Sue Cross

Sue Cross

Dear Diary

Awake at six – thinking and more thinking.  Wish I could be someone who did not pursue this useless activity at such an uncivilized hour. Half past, should I get up?  Try to go back to sleep.  No, better to make some tea and maybe do a spot of writing before other, extraneous things butt into the day.  While the kettle’s on, I might as well set a tray for breakfast.  Hungry now.  I’ll pop some toast on.   It’s still dark outside; so don’t know if it will rain.  The weather forecast was good, so I might as well put some washing on.

Husband pads in, bleary eyed and asks why we’re having breakfast so early.  He decides that he would like some toast and tea as well.  We get back into bed with our breakfast and put on the news as we sip our tea.  I’m not sure that I like to start the day with the news.  Doom, gloom, economy, war and rumours of wars, cutbacks and so it goes on. 

I decide to wash my hair instead of writing.  Just wrapped it in a towel when the phone rings.  It’s a friend with a lot to say.  We chat for at least half an hour.   I try to style my hair afterwards but it rebels as it’s been in a towel for too long.  It will have to do. 

Taking the breakfast tray into the kitchen, I glance through the window and am appalled at the state of the front yard.  Instead of my eyes being greeted by a beautiful flowering shrub, all I see are dead, spiky branches that resemble the state of my hair.  This won’t do and so I phone and make an appointment at the hairdressers for the following Friday.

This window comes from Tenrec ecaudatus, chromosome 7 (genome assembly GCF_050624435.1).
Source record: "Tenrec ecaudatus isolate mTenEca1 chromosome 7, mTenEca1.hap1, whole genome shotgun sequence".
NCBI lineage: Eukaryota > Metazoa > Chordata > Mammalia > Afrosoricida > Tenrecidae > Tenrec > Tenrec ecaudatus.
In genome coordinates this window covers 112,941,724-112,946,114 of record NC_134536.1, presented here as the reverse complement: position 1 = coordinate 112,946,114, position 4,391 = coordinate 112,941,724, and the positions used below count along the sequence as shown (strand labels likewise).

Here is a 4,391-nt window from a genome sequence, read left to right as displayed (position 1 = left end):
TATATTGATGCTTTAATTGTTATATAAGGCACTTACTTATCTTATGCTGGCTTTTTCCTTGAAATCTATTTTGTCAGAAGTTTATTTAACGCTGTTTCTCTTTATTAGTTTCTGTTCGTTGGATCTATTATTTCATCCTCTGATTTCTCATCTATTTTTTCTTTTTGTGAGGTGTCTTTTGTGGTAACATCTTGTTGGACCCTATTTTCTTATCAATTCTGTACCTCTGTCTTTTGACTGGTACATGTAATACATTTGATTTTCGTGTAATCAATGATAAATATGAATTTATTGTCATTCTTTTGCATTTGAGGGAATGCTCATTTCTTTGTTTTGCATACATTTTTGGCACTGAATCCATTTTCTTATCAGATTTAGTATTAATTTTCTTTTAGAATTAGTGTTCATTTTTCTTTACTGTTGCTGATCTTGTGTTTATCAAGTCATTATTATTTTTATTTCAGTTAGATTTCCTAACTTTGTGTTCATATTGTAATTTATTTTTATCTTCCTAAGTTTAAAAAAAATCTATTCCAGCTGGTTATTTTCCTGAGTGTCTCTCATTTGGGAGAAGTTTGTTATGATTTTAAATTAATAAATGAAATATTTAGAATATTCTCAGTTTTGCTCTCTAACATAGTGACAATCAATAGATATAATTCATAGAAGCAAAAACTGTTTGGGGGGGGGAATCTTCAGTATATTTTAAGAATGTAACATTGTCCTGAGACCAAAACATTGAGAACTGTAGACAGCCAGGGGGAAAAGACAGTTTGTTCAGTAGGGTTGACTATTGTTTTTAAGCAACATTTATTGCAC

The sky is leaden; the forecasters have got it wrong again but I hang out the washing anyway.  Husband asks me if I would like a coffee and I tell him that would be great but first I’m going to cut down the dead spiky plant if he will clear away the debris and put it in the garden waste bin.  It’s a deal. 

The secateurs decide to jam at my first attempt, so I have a running battle with the loppers.  It looks as if the shrub is winning but I persevere.  The thought of Husband’s strong, state of the art coffee, frothy milk and all, keep me going.  Then I’ll do some writing.

The coffee is ambrosia and Husband has even grated some chocolate that nestles delicately on top of the foamed milk.  Fortified, if a little hyper with caffeine, I sit down at my computer with enthusiasm.  It seems like a lot of emails have come in and so I decide to answer a few before writing.  It won’t take long.  Oh dear, three more come in as I rattle off my replies.  Glancing at my watch, I’m shocked to see that it’s time for lunch already. 

It doesn’t take long to prepare.  I’ll make a shepherd’s pie straight after for our supper.  This will give me plenty of time to do some writing in the afternoon.  Husband helps with potato peeling and we discuss whether or not to go to Spanish classes.  He says he has too much to do and I decide that I would rather spend my time writing.  We can always resort to our CDs if we get rusty with our Spanish.  It’s a deal.

After lunch the Times crossword beckons me.  At almost five euros a copy in Spain, it shouldn’t be wasted.  My goodness, how time flies - I can’t believe it’s taken me so long and I haven’t even managed to finish it.  Husband answers the phone. “It’s for you,” he calls out.

It’s the same chatty friend with much more news since our last conversation.  By the time I put the phone down Husband has made a cup of tea.

Oh no, is that rain?  Better get the washing in.  I wonder if writers have a fleet of servants or never sleep.  I return to the study and sit at my computer.  Bliss.

The doorbell rings.

Perhaps I should book myself into a nunnery for a week.  Just me and my laptop.

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